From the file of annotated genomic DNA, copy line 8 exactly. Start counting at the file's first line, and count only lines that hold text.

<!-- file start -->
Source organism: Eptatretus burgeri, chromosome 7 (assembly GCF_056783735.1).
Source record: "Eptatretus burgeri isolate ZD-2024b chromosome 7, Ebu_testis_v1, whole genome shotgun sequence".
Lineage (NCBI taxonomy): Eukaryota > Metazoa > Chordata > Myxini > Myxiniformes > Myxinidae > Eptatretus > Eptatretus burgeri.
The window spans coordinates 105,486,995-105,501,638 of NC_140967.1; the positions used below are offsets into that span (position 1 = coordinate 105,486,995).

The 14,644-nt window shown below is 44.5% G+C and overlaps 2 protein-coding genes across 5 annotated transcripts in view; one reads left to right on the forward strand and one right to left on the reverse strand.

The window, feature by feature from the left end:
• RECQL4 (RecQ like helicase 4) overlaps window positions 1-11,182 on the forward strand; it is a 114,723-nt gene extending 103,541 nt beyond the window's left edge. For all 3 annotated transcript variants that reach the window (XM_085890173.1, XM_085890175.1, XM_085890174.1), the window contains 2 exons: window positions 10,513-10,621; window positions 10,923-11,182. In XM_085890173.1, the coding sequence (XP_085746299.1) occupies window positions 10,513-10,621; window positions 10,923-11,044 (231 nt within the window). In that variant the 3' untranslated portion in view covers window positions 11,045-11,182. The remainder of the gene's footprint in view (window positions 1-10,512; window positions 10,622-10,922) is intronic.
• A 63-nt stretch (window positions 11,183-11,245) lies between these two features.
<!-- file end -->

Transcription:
• A 63-nt stretch (window positions 11,183-11,245) lies between these two features.